Slowly but steadily, caravan migrants who trekked across Mexico are pleading their cases to US authorities on why they should be granted asylum.
Nearly half of them have now been accepted to begin processing by US authorities at the border with Mexico, Alex Mensing -- whose group, Pueblo Sin Fronteras, organized the caravan -- said Wednesday.
Caravan organizers said 49 Central American migrants began asylum processing on Wednesday, bringing the total of those accepted for processing to 74.
On Tuesday, 17 Central American migrants were taken in by US Customs and Border Protection (CPB) for asylum processing, said Viridiana Vidal, whose group Pueblo Sin Fronteras organized the caravan.
The group was predominately made up of mothers and their children.
However, CPB says it processed 28 between Monday and Tuesday. Figures for Wednesday were unavailable.
They are now in a detention center known as the "hielera," or "cooler. They could be held for days, or even a week, as asylum officers question them and assess them for "credible fear."
The first eight migrants were selected by their peers to apply for asylum first. They included Gabriela Hernandez, a pregnant mother of two who fled Honduras. She and her two sons, ages 6 and 2, have battled hunger, exhaustion and chronic illness throughout the journey.
But dozens of the migrants who traveled with the caravan keep waiting. It's not clear when or on what day officials will see them.
Some sit by the turnstiles of the processing center between Tijuana and San Diego, just feet away from US soil. Most are huddled together in tents on the Mexican side of the border, waiting their turn to apply for asylum.
One organizer said the caravan would remain at the immigration processing center until "every last one is admitted into the United States."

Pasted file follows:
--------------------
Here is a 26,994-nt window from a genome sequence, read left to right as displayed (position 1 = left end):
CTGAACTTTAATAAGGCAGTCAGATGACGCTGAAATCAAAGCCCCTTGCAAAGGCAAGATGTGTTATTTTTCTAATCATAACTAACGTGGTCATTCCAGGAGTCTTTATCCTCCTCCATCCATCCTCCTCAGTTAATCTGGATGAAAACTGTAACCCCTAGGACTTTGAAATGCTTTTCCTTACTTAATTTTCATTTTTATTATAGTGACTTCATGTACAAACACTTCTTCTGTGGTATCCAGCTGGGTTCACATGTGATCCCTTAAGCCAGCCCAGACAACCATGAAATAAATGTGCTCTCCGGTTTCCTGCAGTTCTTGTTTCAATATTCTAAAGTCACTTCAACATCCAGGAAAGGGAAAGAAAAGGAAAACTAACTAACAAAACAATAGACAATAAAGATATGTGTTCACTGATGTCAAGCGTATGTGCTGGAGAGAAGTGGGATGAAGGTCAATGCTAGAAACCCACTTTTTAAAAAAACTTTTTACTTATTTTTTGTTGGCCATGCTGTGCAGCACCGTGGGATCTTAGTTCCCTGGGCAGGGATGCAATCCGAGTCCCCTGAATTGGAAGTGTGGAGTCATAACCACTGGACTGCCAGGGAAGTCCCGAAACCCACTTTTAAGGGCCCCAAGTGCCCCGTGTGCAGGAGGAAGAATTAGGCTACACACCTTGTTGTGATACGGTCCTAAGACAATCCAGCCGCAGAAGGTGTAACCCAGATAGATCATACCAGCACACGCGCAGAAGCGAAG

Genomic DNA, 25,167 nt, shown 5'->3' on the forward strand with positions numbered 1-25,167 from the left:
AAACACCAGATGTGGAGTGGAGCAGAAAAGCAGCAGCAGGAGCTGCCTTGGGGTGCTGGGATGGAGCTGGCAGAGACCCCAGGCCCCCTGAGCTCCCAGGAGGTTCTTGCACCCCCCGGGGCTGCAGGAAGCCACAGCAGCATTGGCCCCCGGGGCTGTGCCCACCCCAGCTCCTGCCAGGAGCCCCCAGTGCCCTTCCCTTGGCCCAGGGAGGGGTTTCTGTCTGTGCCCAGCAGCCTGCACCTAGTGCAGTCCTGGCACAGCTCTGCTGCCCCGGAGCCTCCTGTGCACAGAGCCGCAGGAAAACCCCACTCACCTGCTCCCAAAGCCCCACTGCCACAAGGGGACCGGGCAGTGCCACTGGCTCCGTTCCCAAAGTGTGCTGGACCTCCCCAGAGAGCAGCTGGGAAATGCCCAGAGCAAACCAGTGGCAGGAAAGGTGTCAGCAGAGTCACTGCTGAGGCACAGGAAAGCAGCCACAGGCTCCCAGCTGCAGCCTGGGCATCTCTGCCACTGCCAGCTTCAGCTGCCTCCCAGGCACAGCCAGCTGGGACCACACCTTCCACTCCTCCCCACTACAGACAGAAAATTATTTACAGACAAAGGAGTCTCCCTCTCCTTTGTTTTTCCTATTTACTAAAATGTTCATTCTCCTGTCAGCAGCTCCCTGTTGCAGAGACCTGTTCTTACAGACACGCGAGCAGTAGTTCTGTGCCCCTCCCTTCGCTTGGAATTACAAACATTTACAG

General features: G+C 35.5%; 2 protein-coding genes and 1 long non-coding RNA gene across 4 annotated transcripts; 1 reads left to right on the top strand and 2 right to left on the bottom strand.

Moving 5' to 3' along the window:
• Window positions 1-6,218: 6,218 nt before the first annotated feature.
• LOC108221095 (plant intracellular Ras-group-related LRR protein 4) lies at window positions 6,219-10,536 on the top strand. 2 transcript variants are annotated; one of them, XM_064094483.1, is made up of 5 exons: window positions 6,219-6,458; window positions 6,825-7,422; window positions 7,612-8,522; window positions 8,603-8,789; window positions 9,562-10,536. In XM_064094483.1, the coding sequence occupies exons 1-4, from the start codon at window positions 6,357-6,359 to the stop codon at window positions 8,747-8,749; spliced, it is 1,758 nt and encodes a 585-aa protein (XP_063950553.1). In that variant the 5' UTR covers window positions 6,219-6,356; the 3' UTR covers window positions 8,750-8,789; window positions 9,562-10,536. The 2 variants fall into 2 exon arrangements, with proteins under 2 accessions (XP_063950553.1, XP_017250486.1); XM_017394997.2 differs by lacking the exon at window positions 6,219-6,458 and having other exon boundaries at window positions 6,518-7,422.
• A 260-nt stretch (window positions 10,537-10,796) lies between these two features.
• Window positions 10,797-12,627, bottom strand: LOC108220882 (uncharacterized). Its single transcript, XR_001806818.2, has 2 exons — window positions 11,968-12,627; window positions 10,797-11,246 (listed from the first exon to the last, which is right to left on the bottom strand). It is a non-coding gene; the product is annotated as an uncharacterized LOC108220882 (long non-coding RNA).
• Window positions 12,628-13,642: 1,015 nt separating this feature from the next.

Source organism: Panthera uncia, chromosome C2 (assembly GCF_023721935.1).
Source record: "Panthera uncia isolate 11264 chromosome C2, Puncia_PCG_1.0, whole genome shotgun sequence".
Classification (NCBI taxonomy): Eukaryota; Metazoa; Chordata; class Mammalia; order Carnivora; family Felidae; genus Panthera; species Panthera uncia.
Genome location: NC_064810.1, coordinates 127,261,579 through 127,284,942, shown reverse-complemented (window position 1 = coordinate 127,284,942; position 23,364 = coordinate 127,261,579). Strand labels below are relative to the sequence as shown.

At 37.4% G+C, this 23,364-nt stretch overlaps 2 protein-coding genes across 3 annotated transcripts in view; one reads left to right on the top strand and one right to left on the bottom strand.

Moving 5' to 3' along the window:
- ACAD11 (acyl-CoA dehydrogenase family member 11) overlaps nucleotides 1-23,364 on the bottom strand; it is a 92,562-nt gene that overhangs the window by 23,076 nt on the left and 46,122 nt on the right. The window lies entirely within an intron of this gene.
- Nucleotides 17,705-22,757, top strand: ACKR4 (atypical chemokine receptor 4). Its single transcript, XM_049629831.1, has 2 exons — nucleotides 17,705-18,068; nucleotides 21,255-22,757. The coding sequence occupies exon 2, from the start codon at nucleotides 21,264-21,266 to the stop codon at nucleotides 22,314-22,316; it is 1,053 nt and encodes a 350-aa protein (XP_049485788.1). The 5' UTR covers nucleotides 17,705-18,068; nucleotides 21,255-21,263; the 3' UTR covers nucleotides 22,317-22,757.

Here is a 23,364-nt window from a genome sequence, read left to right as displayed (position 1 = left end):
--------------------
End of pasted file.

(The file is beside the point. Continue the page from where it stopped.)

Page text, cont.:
What these migrants are fleeing from
Hernandez left her husband after suffering domestic abuse, but then gang members found her one day, demanding to know where her ex was. They gave her 12 hours to give him up or said they would kill her 6-year-old.
She left that night, with her sons.
Her plan was to present herself to US officials to claim asylum given the danger to her life and her children in Honduras. She just doesn't have the energy to think what would be next if she is not granted asylum.
"I don't know what I'm going to do," she said. "I cannot go back to my country."
Tesla Rich, 19, and her 9-month-old daughter, Valentina, are also in the first group of eight selected to start their asylum claims.
She's leaving the rampant violence in Honduras -- her uncle and sister were killed in recent years. Rich is looking for work, something she said is nearly impossible to find in her country.
Her dream, if she gets to stay in the United States, is to bring her other daughter, whom she had to leave behind.
Catherine Enamorado fled Honduras with her 12-month-old daughter, Ashly, after MS-13 gang members tried to recruit Catherine's boyfriend, who is Ashly's father.
He said no, and gang members showed up later at her house, saying they would rape her and the baby if she didn't convince him to join, Catherine said.
Catherine said she left behind her 4- and 5-year-old sons with her father.
Sarae Carrillo, 24, feared gang violence in El Salvador, so she left with her daughter, Daryelen, 2.
They have extended family in the United States they hope to see soon.
"We walked a lot," Sarae said. "We got on the train called 'La Bestia.' We're tired of waiting, but we have nowhere else to go."
Trump says no to these migrants
President Donald Trump has tweeted that these migrants shouldn't be allowed into the country. Vice President Mike Pence called the caravan "a deliberate attempt to undermine the laws of this country and the sovereignty of the United States."
But migrants from this caravan are at a port of entry and asking for asylum. And under international law, the United States and other countries must consider asylum claims.
Trump has decried the practice of letting immigrants with pending cases leave detention in some cases -- and vowed his administration will put an end to the policy, which he calls "catch and release."
But if history is an indicator, the odds of these migrants getting asylum are slim.
More than 75% of applicants from Honduras, Guatemala and El Salvador between 2011 and 2016 were rejected, according to Syracuse University's Transactional Records Access Clearinghouse.
But parents in this caravan said they're willing to take their chances.
"I don't have an option," one 38-year-old woman told CNN. "If I stay in El Salvador, I'm going to be killed."